Celldex Therapeutics (NASDAQ:CLDX) got off to a good start in 2015. The biopharmaceutical company announced its first-quarter results before the market opened on Wednesday, with shares up 5% in early trading. Here are the highlights from Celldex's results.
By the numbers
Celldex remains a clinical-stage development biopharmaceutical company, so no one expected significant revenue. However, the company generated $0.5 million of revenue in the first quarter, up from $0.4 million reported in the first quarter of 2014.
While the bottom line still showed a net loss of $30.2 million, or $0.33 per share, for the first quarter, that was better than expected. The consensus analyst estimate called for a net loss of $0.36 per share. The first-quarter net loss matched the $0.33 per share loss from the same quarter in the prior year. Celldex also achieved sequential improvement from the $0.35 per share loss reported in the fourth quarter of 2014.
Research and development spending decreased to $25.1 million in the first quarter of 2015 from $27.1 million in the first quarter of 2014. However, general and administrative expenses rose to $6.1 million from $4.6 million in the same period of the prior year.
The most important financial measure for Celldex continues to be its cash position. Celldex reported cash, cash equivalents, and marketable securities as of March 31, 2015 totaled $359.8 million. The company expects that sum will cover costs through 2017, although results from its Rintega clinical trials could impact the rate of cash burn.
Behind the numbers
Celldex's small amount of revenue stemmed primarily from its clinical collaboration with Bristol-Myers Squibb (NYSE:BMS). The two companies formed an alliance in May 2014 to test Bristol's nivolumab with Celldex's varlilumab in treating several types of cancer. Bristol and Celldex also announced a deal a few weeks ago to study varlilumab with Bristol's Yervoy as a potential treatment for metastatic melanoma.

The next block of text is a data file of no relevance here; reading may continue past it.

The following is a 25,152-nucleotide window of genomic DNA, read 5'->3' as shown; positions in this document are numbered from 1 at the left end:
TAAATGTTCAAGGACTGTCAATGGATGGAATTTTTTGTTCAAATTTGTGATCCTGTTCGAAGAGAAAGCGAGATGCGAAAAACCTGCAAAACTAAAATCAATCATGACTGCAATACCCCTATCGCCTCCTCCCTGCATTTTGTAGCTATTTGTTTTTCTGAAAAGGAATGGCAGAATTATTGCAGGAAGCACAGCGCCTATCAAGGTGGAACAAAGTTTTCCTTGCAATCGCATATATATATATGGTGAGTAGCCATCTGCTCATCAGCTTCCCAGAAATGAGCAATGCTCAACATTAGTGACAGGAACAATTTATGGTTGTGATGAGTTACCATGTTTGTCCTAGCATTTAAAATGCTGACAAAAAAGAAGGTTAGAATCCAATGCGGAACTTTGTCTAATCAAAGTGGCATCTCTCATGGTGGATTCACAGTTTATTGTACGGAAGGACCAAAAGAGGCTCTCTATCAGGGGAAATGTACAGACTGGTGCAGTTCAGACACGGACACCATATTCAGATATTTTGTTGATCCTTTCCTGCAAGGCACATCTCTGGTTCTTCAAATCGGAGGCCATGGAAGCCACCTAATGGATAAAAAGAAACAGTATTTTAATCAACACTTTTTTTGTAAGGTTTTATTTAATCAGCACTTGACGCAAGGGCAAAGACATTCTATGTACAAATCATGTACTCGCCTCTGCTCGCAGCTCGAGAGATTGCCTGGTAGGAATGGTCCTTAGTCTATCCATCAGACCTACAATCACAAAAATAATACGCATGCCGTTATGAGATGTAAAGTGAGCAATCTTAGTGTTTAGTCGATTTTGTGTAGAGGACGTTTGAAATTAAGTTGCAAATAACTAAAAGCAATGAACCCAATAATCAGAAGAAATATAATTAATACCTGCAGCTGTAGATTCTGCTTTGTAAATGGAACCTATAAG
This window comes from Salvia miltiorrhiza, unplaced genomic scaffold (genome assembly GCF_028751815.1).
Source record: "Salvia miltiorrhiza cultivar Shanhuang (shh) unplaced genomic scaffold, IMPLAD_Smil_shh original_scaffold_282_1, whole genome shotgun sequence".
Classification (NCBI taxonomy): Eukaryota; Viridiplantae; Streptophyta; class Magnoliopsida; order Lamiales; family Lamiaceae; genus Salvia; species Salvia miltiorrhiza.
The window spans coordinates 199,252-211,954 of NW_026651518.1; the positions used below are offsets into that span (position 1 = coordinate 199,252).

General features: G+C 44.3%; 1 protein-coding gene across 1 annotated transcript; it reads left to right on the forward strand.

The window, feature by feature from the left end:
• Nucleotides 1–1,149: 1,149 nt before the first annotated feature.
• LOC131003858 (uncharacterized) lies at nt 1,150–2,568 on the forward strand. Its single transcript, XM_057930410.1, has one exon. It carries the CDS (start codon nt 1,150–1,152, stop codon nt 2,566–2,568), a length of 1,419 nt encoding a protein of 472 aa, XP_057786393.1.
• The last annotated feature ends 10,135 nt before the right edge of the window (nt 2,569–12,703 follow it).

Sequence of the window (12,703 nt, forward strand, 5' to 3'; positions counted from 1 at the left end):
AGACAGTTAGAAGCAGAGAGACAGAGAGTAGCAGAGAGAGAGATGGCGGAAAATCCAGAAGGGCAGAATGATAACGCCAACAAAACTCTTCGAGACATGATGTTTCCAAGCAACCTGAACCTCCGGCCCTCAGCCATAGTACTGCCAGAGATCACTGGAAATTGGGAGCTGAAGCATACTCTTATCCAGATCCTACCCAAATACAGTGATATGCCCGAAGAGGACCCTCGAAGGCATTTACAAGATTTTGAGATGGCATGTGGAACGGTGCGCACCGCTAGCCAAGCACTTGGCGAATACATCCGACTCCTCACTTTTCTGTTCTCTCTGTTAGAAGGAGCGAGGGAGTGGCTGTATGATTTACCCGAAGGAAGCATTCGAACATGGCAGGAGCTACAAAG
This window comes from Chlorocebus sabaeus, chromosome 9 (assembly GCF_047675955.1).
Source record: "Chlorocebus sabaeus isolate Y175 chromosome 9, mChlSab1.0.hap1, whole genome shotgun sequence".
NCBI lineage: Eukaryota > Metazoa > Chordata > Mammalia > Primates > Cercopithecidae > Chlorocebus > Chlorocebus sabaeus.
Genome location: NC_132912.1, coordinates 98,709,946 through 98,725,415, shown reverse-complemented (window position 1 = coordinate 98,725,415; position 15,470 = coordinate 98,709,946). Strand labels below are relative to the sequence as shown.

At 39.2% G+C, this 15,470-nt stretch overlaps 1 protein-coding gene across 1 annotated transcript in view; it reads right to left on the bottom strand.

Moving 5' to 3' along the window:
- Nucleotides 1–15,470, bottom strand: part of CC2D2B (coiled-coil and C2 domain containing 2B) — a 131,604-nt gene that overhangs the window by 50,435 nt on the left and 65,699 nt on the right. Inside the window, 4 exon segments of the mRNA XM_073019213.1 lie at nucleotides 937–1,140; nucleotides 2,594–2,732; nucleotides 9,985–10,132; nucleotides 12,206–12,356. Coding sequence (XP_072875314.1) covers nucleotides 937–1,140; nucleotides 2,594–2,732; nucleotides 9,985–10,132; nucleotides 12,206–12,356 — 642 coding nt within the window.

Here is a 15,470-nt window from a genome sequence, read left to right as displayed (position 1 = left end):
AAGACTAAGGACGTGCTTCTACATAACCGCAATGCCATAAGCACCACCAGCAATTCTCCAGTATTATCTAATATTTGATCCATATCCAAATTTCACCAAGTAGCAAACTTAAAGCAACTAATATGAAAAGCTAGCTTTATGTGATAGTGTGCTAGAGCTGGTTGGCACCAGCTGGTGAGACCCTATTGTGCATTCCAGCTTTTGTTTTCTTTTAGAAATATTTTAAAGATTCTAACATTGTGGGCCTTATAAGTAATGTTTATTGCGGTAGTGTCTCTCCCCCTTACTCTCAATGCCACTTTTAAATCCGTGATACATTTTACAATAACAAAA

R&D expenses fell mainly because of a one-time $2.5 milestone payment with the start of the METRIC clinical study of antibody-drug conjugate glembatumumab vedotin, also known as glemba. Lower costs associated with the ACT IV study of Rintega also helped reduce overall R&D expenses. The bump in G&A costs nearly offset those lower R&D expenses. As Celldex gets ready for anticipated commercial launches of Rintega and glemba, the company is spending more on staff and planning.
Running out of cash doesn't appear to be a problem for Celldex at this point. The latest cash position reflects a hefty jump from last quarter thanks to $188.8 million brought in through a secondary share offering. Celldex's cash burn in the first quarter was $30 million. If that rate doesn't change too dramatically, the company should be in good shape for quite a while.
There are two potential catalysts coming up for Celldex that investors will want to watch closely. First, the company presents at the American Society of Clinical Oncology, or ASCO, annual meeting in late May. Updated data from the ReACT study of Rintega will be presented along with data from the METRIC study of glemba. Second, Celldex expects interim analysis data from the ACT IV study of Rintega within the next few months.
Celldex shares are up more than 35% so far this year. However, the stock has fallen more than 15% in recent weeks before regaining momentum following the latest earnings announcement. It's likely that volatility will remain a risk in the short term.